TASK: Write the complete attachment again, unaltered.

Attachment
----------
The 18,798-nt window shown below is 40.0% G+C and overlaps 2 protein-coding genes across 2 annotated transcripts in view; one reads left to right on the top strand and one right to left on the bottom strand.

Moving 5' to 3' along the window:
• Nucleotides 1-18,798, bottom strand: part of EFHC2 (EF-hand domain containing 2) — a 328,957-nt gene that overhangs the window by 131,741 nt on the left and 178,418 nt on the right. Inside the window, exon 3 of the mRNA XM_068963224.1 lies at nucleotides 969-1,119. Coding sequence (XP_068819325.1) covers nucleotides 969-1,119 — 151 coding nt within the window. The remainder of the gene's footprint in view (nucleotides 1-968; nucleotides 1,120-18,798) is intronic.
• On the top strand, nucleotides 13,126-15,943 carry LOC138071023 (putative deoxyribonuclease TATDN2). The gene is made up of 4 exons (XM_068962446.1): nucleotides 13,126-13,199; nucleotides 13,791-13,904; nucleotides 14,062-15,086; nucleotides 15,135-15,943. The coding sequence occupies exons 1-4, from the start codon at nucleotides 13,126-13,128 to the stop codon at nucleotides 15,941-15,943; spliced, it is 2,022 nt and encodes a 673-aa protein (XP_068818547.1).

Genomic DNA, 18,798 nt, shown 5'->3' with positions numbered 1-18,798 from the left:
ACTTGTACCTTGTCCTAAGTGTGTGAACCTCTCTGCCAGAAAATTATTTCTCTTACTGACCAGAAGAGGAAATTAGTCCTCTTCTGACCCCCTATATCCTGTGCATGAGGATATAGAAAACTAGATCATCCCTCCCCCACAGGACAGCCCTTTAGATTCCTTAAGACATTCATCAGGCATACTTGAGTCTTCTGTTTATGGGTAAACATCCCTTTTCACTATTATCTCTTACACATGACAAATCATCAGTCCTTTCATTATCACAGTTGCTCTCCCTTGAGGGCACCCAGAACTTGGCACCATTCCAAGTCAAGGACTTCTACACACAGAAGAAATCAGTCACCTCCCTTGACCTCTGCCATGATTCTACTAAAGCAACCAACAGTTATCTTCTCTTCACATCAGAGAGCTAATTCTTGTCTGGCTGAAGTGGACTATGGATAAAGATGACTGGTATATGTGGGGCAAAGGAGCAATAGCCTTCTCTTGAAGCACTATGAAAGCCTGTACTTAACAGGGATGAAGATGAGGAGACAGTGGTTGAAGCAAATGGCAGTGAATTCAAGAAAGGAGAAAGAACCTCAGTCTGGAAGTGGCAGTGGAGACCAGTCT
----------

The 18,798-nt window shown below is 40.0% G+C and overlaps 2 protein-coding genes across 2 annotated transcripts in view; one reads left to right on the top strand and one right to left on the bottom strand.

Moving 5' to 3' along the window:
• Nucleotides 1-18,798, bottom strand: part of EFHC2 (EF-hand domain containing 2) — a 328,957-nt gene that overhangs the window by 131,741 nt on the left and 178,418 nt on the right. Inside the window, exon 3 of the mRNA XM_068963224.1 lies at nucleotides 969-1,119. Coding sequence (XP_068819325.1) covers nucleotides 969-1,119 — 151 coding nt within the window. The remainder of the gene's footprint in view (nucleotides 1-968; nucleotides 1,120-18,798) is intronic.
• On the top strand, nucleotides 13,126-15,943 carry LOC138071023 (putative deoxyribonuclease TATDN2). The gene is made up of 4 exons (XM_068962446.1): nucleotides 13,126-13,199; nucleotides 13,791-13,904; nucleotides 14,062-15,086; nucleotides 15,135-15,943. The coding sequence occupies exons 1-4, from the start codon at nucleotides 13,126-13,128 to the stop codon at nucleotides 15,941-15,943; spliced, it is 2,022 nt and encodes a 673-aa protein (XP_068818547.1).

Genomic DNA, 18,798 nt, shown 5'->3' with positions numbered 1-18,798 from the left:
ACTTGTACCTTGTCCTAAGTGTGTGAACCTCTCTGCCAGAAAATTATTTCTCTTACTGACCAGAAGAGGAAATTAGTCCTCTTCTGACCCCCTATATCCTGTGCATGAGGATATAGAAAACTAGATCATCCCTCCCCCACAGGACAGCCCTTTAGATTCCTTAAGACATTCATCAGGCATACTTGAGTCTTCTGTTTATGGGTAAACATCCCTTTTCACTATTATCTCTTACACATGACAAATCATCAGTCCTTTCATTATCACAGTTGCTCTCCCTTGAGGGCACCCAGAACTTGGCACCATTCCAAGTCAAGGACTTCTACACACAGAAGAAATCAGTCACCTCCCTTGACCTCTGCCATGATTCTACTAAAGCAACCAACAGTTATCTTCTCTTCACATCAGAGAGCTAATTCTTGTCTGGCTGAAGTGGACTATGGATAAAGATGACTGGTATATGTGGGGCAAAGGAGCAATAGCCTTCTCTTGAAGCACTATGAAAGCCTGTACTTAACAGGGATGAAGATGAGGAGACAGTGGTTGAAGCAAATGGCAGTGAATTCAAGAAAGGAGAAAGAACCTCAGTCTGGAAGTGGCAGTGGAGACCAGTCT